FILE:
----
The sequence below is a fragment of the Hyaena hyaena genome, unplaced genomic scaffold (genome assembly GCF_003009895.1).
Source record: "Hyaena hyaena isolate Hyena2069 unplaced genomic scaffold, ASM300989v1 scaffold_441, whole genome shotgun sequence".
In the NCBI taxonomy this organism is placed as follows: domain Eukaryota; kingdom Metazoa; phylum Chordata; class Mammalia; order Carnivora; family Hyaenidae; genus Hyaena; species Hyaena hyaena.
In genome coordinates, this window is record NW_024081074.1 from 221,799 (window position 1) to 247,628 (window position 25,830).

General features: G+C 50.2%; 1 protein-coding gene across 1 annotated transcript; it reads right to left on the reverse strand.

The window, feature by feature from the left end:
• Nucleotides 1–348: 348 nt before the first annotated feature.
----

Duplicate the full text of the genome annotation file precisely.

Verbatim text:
The sequence below is a fragment of the Hyaena hyaena genome, unplaced genomic scaffold (genome assembly GCF_003009895.1).
Source record: "Hyaena hyaena isolate Hyena2069 unplaced genomic scaffold, ASM300989v1 scaffold_441, whole genome shotgun sequence".
In the NCBI taxonomy this organism is placed as follows: domain Eukaryota; kingdom Metazoa; phylum Chordata; class Mammalia; order Carnivora; family Hyaenidae; genus Hyaena; species Hyaena hyaena.
In genome coordinates, this window is record NW_024081074.1 from 221,799 (window position 1) to 247,628 (window position 25,830).

General features: G+C 50.2%; 1 protein-coding gene across 1 annotated transcript; it reads right to left on the reverse strand.

The window, feature by feature from the left end:
• Nucleotides 1–348: 348 nt before the first annotated feature.